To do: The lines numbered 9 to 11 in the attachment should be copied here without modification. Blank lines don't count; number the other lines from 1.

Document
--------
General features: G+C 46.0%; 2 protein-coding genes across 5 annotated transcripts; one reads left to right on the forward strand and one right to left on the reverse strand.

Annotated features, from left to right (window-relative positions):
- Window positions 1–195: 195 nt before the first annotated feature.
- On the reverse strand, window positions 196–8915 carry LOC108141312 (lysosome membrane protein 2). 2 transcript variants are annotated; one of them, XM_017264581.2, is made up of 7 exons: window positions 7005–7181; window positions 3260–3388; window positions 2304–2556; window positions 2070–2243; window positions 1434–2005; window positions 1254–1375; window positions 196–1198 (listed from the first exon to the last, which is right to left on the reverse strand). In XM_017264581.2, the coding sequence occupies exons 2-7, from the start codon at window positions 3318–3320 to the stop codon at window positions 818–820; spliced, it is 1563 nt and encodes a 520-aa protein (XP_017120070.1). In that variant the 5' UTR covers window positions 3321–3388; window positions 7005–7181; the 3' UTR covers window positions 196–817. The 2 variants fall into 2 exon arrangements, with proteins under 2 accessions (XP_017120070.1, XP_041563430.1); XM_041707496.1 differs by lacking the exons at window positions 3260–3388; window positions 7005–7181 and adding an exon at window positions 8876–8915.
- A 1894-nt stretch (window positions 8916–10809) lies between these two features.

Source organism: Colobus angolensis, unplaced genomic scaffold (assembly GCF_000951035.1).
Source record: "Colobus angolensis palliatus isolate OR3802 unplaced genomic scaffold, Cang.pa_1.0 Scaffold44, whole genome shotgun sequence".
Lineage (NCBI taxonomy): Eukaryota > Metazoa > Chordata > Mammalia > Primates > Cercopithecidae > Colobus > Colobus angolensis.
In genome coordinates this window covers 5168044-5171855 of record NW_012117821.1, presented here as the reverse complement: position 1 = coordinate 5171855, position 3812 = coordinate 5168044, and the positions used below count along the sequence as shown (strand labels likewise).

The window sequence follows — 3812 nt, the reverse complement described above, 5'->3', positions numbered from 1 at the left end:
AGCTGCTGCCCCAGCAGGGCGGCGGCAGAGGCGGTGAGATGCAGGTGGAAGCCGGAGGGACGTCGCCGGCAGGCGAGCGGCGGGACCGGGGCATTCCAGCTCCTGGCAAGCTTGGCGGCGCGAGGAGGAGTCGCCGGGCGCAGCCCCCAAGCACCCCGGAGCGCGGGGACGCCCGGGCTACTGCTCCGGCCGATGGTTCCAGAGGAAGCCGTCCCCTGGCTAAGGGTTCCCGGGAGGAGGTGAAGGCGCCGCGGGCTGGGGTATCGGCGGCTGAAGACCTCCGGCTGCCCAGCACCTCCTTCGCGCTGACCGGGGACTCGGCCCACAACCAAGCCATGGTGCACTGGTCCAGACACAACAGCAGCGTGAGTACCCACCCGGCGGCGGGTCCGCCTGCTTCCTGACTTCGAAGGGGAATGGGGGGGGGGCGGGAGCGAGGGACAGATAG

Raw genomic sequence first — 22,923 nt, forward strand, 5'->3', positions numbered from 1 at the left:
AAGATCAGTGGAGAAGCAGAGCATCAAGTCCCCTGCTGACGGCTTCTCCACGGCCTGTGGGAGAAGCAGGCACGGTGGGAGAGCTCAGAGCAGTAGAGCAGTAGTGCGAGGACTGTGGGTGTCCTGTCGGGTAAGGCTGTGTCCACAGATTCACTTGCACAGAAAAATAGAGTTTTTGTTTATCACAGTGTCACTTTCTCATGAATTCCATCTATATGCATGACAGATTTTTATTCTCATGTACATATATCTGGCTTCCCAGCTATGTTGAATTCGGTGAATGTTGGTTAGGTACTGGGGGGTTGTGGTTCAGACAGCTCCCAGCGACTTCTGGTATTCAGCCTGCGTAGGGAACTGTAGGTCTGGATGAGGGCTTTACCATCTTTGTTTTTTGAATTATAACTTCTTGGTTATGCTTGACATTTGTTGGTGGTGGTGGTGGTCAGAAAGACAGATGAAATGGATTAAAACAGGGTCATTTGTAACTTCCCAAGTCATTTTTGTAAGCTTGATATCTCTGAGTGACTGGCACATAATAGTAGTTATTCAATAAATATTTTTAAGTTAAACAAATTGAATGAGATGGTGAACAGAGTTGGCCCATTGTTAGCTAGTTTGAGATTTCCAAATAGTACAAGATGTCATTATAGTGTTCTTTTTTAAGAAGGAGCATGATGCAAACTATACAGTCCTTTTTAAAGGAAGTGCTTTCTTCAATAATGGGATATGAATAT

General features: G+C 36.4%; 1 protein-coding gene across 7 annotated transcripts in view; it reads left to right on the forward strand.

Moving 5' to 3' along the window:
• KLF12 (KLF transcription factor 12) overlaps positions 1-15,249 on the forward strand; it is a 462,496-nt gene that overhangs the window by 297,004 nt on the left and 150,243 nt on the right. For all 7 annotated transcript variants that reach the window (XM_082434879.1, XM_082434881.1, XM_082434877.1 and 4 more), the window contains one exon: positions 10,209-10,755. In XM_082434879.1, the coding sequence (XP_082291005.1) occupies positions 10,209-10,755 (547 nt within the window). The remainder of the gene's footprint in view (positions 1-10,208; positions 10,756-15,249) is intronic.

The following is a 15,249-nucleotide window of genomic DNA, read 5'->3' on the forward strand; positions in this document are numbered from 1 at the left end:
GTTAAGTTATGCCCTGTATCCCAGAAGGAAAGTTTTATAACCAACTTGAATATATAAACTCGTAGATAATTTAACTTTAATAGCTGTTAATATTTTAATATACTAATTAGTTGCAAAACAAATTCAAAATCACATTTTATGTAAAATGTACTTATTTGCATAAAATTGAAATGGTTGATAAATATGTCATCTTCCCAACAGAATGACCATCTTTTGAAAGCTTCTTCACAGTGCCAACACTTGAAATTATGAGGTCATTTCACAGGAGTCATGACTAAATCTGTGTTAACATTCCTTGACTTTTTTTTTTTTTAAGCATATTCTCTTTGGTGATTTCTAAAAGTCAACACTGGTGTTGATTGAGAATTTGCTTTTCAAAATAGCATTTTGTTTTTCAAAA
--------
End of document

In genome coordinates this window covers 5168044-5171855 of record NW_012117821.1, presented here as the reverse complement: position 1 = coordinate 5171855, position 3812 = coordinate 5168044, and the positions used below count along the sequence as shown (strand labels likewise).

The window sequence follows — 3812 nt, the reverse complement described above, 5'->3', positions numbered from 1 at the left end:
AGCTGCTGCCCCAGCAGGGCGGCGGCAGAGGCGGTGAGATGCAGGTGGAAGCCGGAGGGACGTCGCCGGCAGGCGAGCGGCGGGACCGGGGCATTCCAGCTCCTGGCAAGCTTGGCGGCGCGAGGAGGAGTCGCCGGGCGCAGCCCCCAAGCACCCCGGAGCGCGGGGACGCCCGGGCTACTGCTCCGGCCGATGGTTCCAGAGGAAGCCGTCCCCTGGCTAAGGGTTCCCGGGAGGAGGTGAAGGCGCCGCGGGCTGGGGTATCGGCGGCTGAAGACCTCCGGCTGCCCAGCACCTCCTTCGCGCTGACCGGGGACTCGGCCCACAACCAAGCCATGGTGCACTGGTCCAGACACAACAGCAGCGTGAGTACCCACCCGGCGGCGGGTCCGCCTGCTTCCTGACTTCGAAGGGGAATGGGGGGGGGGCGGGAGCGAGGGACAGATAG